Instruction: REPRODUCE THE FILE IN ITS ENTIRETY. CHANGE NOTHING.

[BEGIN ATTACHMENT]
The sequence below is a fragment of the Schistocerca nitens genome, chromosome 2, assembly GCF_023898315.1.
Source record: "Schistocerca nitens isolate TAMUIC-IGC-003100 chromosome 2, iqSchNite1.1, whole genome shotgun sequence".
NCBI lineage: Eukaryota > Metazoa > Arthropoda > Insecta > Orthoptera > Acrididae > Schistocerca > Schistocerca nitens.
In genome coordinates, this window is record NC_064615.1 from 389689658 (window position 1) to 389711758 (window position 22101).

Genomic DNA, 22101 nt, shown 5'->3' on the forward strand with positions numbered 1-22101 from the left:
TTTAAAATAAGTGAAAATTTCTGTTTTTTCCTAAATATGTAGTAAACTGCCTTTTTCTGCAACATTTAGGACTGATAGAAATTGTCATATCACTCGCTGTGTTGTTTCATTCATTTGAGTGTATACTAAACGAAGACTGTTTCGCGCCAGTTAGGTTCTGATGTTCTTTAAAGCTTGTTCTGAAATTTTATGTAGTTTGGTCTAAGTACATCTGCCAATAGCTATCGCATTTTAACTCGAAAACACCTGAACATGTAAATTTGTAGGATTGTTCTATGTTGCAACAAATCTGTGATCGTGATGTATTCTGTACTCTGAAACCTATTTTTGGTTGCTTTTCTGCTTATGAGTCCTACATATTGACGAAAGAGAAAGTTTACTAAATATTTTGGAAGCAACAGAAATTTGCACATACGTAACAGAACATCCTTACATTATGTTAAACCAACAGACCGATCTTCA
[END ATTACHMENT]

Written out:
The sequence below is a fragment of the Schistocerca nitens genome, chromosome 2, assembly GCF_023898315.1.
Source record: "Schistocerca nitens isolate TAMUIC-IGC-003100 chromosome 2, iqSchNite1.1, whole genome shotgun sequence".
NCBI lineage: Eukaryota > Metazoa > Arthropoda > Insecta > Orthoptera > Acrididae > Schistocerca > Schistocerca nitens.
In genome coordinates, this window is record NC_064615.1 from 389689658 (window position 1) to 389711758 (window position 22101).

Genomic DNA, 22101 nt, shown 5'->3' on the forward strand with positions numbered 1-22101 from the left:
TTTAAAATAAGTGAAAATTTCTGTTTTTTCCTAAATATGTAGTAAACTGCCTTTTTCTGCAACATTTAGGACTGATAGAAATTGTCATATCACTCGCTGTGTTGTTTCATTCATTTGAGTGTATACTAAACGAAGACTGTTTCGCGCCAGTTAGGTTCTGATGTTCTTTAAAGCTTGTTCTGAAATTTTATGTAGTTTGGTCTAAGTACATCTGCCAATAGCTATCGCATTTTAACTCGAAAACACCTGAACATGTAAATTTGTAGGATTGTTCTATGTTGCAACAAATCTGTGATCGTGATGTATTCTGTACTCTGAAACCTATTTTTGGTTGCTTTTCTGCTTATGAGTCCTACATATTGACGAAAGAGAAAGTTTACTAAATATTTTGGAAGCAACAGAAATTTGCACATACGTAACAGAACATCCTTACATTATGTTAAACCAACAGACCGATCTTCA